Nourishing Young Minds: Nokuphila’s Food Garden Cultivates Hope

Nourishing Young Minds: Nokuphila’s Food Garden Cultivates Hope

On World Food Day, as we consider the issue of food insecurity, we simply cannot ignore the reality that continues to follow us in South Africa. Despite having an abundance of resources, too many families continue to go hungry every day.

In South Africa during 2021, it is speculated that as many as 11.6% of the population  experience hunger. Additionally, out of the 17,9 million households, approximately 15% percent have inadequate access to food.

Although this is a worrying statistic, it’s heartening to know that organisations like The Love Trust are playing their part to mitigate food insecurity.

Powering a healthy mind

Nutrition is a crucial element of a child’s early development, but apart from growing a child’s physical self, it plays a key role in concentration and learning. Imagine trying to learn whilst ignoring hunger pains, or fighting to stay awake?

We have all heard of the term ‘brain food’, and at Nokuphila, we serve just that.

With the recent addition of our fresh food garden, we aim to grow our Nutrition Programme holistically to supply our on-site kitchen with fresh ingredients in a sustainable way.   

Currently, Nokuphila’s food garden has a lemon tree, cabbage varieties, lettuce, beetroot, spinach, parsley, celery, green onion and a variety of fresh herbs. Our school plans to plant and adjust the menus according to seasonal availability to ensure minimal wastage, and maximum cost efficiency.

Beyond the garden

While the fresh food garden is a new addition, the schools Nutrition Programme has been running successfully for many years thanks to the hard work and dedication of our staff and wonderfully generous donors. Our food pantry is part of the Nutrition Programme and consists of basic food items with a long shelf-life such as sugar, canned foods, maize, cooking oil, tea and rice. 

Our food pantry stock levels are all overseen by staff such as our  social worker, housekeeper, procurement officer and administrative staff, while our garden is tended to by three devoted staff members. The on-site kitchen staff cooks all the meals from scratch, preparing two meals and providing a snack for each child daily.

Nokuphila has taken extreme care to ensure our food pantry has stock available over school holidays, to allow for learners’ families that qualify for nutritional support. This effort ensures that our learners can continue being nourished, even during school breaks.

Sowing seeds of change through each meal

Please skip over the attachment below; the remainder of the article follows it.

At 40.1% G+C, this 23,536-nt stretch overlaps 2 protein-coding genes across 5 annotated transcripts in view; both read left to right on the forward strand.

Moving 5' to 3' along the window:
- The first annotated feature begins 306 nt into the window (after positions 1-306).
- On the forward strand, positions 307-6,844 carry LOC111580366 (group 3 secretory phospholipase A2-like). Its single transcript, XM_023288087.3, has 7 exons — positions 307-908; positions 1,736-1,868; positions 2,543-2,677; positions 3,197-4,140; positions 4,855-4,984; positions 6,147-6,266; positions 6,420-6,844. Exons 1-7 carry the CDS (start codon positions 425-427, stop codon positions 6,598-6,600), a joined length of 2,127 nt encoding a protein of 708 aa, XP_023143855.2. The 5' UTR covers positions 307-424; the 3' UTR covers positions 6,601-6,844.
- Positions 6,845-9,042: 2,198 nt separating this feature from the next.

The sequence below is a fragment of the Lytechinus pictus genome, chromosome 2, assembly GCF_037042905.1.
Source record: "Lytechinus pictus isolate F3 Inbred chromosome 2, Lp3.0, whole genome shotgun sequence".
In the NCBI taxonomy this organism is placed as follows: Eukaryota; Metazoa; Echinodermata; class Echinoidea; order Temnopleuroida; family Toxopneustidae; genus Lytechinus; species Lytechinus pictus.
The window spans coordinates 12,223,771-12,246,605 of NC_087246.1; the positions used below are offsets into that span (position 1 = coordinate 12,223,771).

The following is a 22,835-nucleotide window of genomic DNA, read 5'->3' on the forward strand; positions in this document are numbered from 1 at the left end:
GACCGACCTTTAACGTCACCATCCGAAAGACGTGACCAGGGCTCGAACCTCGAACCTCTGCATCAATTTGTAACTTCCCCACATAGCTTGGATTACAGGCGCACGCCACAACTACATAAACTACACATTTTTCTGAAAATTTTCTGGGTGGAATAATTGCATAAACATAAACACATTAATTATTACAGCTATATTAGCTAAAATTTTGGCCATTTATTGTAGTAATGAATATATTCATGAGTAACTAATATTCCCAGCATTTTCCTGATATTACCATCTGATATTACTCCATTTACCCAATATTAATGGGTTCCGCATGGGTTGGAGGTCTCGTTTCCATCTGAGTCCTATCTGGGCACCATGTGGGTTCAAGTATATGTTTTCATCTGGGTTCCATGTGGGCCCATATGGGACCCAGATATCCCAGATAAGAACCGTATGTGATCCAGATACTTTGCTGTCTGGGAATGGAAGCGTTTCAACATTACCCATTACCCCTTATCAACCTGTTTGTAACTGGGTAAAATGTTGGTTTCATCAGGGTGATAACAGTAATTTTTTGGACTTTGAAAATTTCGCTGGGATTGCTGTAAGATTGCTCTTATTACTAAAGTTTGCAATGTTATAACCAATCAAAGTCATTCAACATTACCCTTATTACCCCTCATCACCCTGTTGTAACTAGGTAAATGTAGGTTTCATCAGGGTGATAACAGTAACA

Nokuphila provides breakfast and lunch daily, as well as a nutritious snack, to each of our learners.  

To give you an example of the magnitude of these efforts, here are the figures:

In the month of September, where the number of active school days was 17, each child received 51 meals in the month. As at the end of September 2023, the total number of meals received per child for the year so far stands at 363 meals.

The school feeds a grand total of ­­­­­357 students every active school day.

The joy of homegrown goodness

Although we can’t deny that eating is simply necessary, it’s also important to remember the joy one gets from eating a delicious meal, and the fact that food forms an important element of celebrations. 

At Nokuphila, Thursdays are a weekly celebratory day for our learners, as on this day they get served their favourite meal: boerewors with pap and gravy. A proudly South African meal!

Beyond simply being given food, the learners at our school are also being offered the opportunity to learn about our fresh food garden, with one class volunteering to tend to the garden on a weekly basis.

Being given the chance to learn how to grow your own nutritious food in a cost-effective sustainable way is invaluable.  

Spinach grown in the garden at The Nokuphila School

Healthy meals that beat the budget

As a not-for-profit organisation, The Love Trust is conscious of running costs. With this in mind, it’s important to know that great tasting, nutritious food can be affordable too.  

The experts at The Nokuphila School share smart meal tips:

  • Pap (Maize porridge): A South African staple – pap is a great source of healthy energy fuelling carbohydrates.
  • Samp and Beans: Corn and beans are rich in fibre, and muscle building protein.
  • Vegetable Stew: A seasonal mix of vegetables can be paired with rice or whole grain bread for a nutrient rich dish.  
  • Fruit Salad: Fresh seasonal fruits make for a great healthy dessert option.
  • Yoghurt and Berries: Easy to grab-and-go, yoghurt provides calcium, protein and gut-loving probiotics.
  • Whole-Grain: Wherever possible, opt for whole-grain. This applies to bread, rolls, cereal and other grain choices. Less refined food sources provide a higher fibre content, keeping you feeling full for longer.

A growing impact

The Nokuphila Nutrition Programme was originally started to ensure that our learners got access to nutritious meals. Our overarching aim was to support and enhance our learners well-being; giving them a better chance at achieving academic success.

Programmes like this one go a long way in reducing hunger-related stress and illnesses, and to bridge the divide that inequity and poverty has created. This World Food Day, spare a thought for those that need our upliftment, and together let’s work towards a future with more food security for all.